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surety bonds and error & omissions insurance
Individuals - Business Owners - Notary Public - Process Server - Private Investigator
With 16+ years as a licensed insurance agent, Michelle applies that knowledge and experience when offering expert advice to customers on how to protect themselves and their assets.
She patiently explains the complexities and nuances of insurance policies in such a way that, "even a six year old can understand it". She recommends the right amount of protection that takes into consideration the customer's individual needs and budget.
Michelle can help you decide which policies and bonds to purchase, and the amounts. If you complete the Contact Us form below, and the name of the state where you reside, she will email you a helpful Frequently Asked Questions (FAQ) sheet and Premium Rate Sheet.
Michelle L. Riley, Independent Insurance Producer, holds an active insurance license in every state, except New York. She is licensed to sell surety bonds, errors & omissions insurance to notaries in the following states:
Alabama, Alaska, Arkansas, Arizona, Florida, Georgia, Hawaii, Idaho, Indiana, Iowa, Illinois, Kansas, Michigan, Mississippi, Montana, Nebraska, New Jersey,North Carolina, North Dakota, Ohio, Oklahoma, Pennsylvania, Tennessee, Texas, Utah, Virginia, and West Virginia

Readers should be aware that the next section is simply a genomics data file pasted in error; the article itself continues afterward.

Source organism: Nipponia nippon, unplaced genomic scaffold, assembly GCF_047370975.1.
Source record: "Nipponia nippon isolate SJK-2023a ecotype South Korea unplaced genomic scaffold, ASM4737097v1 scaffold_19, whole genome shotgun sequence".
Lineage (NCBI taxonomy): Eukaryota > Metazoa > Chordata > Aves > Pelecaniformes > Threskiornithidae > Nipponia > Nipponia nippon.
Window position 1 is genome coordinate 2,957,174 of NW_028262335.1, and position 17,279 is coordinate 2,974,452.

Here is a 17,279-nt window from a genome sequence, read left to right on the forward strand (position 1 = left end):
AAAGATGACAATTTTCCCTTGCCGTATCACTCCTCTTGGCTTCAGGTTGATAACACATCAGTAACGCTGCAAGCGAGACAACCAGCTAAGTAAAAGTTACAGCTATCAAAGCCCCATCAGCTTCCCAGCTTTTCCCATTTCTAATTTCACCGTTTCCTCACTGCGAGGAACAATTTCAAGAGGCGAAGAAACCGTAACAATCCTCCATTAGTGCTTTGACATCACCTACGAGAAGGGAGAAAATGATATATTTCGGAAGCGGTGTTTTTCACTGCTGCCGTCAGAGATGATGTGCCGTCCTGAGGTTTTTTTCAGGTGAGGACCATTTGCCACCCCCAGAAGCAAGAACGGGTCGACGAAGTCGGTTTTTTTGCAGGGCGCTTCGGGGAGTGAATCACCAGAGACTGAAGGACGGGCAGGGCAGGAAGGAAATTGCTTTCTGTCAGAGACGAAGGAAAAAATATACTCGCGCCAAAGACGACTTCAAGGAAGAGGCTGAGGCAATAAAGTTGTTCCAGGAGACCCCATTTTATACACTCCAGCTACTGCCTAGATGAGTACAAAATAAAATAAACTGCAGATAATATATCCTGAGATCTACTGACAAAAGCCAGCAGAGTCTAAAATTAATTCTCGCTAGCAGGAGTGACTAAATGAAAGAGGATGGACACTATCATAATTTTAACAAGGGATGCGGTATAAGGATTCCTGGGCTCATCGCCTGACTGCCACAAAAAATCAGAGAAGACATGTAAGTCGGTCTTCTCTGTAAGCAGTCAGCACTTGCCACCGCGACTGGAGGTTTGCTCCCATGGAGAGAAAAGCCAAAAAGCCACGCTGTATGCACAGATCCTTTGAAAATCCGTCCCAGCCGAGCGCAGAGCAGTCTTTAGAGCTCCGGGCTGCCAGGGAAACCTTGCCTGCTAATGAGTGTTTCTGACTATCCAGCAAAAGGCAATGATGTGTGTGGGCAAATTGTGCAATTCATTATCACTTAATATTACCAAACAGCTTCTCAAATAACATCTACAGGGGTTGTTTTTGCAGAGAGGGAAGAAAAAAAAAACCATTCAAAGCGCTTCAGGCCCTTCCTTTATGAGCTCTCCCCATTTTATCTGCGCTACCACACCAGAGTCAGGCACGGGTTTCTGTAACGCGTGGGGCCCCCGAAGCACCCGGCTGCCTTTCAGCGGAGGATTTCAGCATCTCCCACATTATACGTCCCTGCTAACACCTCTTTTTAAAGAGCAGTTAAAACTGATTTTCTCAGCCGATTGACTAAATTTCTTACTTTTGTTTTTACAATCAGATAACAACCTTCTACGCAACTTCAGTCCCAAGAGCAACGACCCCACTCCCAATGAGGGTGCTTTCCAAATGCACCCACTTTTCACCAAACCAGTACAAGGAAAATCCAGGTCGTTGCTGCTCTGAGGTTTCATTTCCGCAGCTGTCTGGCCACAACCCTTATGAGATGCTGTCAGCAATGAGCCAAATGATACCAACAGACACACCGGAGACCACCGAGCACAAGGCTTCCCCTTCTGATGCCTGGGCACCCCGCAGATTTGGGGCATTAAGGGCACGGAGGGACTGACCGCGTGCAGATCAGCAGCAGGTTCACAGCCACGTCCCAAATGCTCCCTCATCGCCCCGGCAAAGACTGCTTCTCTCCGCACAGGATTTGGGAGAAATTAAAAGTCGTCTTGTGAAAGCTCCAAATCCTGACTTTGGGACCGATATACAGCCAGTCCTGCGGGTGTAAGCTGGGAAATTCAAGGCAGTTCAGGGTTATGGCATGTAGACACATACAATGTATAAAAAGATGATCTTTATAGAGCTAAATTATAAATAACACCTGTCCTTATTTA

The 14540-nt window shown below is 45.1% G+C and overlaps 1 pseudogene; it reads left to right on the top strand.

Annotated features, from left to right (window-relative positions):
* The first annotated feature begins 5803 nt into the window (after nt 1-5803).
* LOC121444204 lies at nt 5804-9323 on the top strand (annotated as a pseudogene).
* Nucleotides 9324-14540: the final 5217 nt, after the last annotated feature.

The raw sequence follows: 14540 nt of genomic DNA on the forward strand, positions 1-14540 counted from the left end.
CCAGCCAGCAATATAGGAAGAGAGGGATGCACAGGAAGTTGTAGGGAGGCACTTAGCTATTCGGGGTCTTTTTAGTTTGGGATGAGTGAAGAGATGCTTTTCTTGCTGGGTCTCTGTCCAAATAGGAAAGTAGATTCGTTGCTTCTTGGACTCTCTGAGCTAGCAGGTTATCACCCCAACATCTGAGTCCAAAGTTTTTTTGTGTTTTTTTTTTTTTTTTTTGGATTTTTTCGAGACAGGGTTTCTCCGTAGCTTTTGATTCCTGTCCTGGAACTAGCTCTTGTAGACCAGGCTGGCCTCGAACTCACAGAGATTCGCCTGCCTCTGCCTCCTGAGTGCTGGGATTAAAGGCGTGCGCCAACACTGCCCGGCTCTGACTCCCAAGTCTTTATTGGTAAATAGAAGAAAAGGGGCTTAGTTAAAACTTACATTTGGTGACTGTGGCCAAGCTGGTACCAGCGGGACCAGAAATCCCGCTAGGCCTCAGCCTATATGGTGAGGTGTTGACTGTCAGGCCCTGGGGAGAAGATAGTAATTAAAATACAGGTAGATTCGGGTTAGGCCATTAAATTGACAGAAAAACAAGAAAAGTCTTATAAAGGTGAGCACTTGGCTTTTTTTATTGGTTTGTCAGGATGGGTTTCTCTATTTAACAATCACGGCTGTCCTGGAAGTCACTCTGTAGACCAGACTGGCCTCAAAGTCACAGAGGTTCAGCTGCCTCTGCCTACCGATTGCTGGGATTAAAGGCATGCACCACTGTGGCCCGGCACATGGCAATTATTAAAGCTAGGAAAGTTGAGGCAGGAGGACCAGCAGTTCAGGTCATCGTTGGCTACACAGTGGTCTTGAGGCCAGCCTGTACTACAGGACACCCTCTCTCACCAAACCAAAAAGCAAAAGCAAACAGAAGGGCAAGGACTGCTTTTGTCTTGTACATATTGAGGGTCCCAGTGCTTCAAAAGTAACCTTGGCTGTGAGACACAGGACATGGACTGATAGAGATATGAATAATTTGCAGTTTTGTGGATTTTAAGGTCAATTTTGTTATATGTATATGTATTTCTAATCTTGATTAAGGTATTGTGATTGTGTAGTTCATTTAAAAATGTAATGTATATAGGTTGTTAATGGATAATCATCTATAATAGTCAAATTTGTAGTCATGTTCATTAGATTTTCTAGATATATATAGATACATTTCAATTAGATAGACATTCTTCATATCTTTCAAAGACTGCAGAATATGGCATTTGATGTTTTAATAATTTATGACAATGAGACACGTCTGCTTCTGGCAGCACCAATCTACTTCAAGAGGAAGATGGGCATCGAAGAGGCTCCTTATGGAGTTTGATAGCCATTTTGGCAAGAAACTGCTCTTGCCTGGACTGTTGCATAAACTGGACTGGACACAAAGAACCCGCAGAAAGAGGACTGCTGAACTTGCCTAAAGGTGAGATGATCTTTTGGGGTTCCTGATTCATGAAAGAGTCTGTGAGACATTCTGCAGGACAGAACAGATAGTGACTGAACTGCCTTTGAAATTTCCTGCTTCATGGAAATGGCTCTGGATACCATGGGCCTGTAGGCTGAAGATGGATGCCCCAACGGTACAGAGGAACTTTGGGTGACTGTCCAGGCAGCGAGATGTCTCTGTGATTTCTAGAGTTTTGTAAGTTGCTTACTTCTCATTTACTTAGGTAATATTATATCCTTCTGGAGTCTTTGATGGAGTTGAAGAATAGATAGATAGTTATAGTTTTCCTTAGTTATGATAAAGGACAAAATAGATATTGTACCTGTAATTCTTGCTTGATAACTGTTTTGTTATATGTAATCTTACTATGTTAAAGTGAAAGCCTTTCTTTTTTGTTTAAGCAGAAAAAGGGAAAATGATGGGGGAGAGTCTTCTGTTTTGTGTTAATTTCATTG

She is an appointed CNA Surety Agent - a trusted name in the business. For more information about CNA Surety, go to their website at CNASurety.
Michelle is also appointed with Hiscox Insurance.
Purchase a Notary Surety Bond. Add on optional Notary Errors & Omissions Insurance, for an additional cost.
Pay the Notary Application Appointment Fee and purchase the $7,500 Notary Surety Bond.
Pay the Notary Application Fee and purchase the Surety Bond.
Purchase a $25,000 Notary E & O Insurance policy.
Purchase a $5,000 Notary Surety Bond w/ a complimentary $10,000 Notary E & O policy.
If you have questions about your purchase call our office before buying.
Your home state decides if it wants its notaries to be bonded or not. If a bond is required, your state determines the bond amount, as well as the cost to be paid by notaries. If, for personal reasons, you find that you aren't able to secure a bond, a licensed insurance agent can talk with you about options, if available. The start and end dates for the bond should mirror the same dates of your notary commission. If your commission lasts four years, the bond should also last four years. When it's time for you to renew your notary commission, it will also be time for you to purchase a new bond.
Contrary to popular belief, the Notary Bond is NOT insurance. It's more like a guarantee or promise. The National Notary Association, the nation's largest association for notaries, explains it perfectly in Twelve Steps to a Flawless Notarization: "The bond protects the public against the Notary's misconduct in the event the Notary has no funds to reimbursed a damaged victim. Under law, any funds paid out to a victim by the bonding company must be repaid by the Notary. - pg. 52".
E & O is a type of professional liability insurance. In most states, E & O insurance is optional. It is left up to the notary to decide whether to purchase insurance, how much to purchase, and the type of coverage, up to the limits outlined in the policy.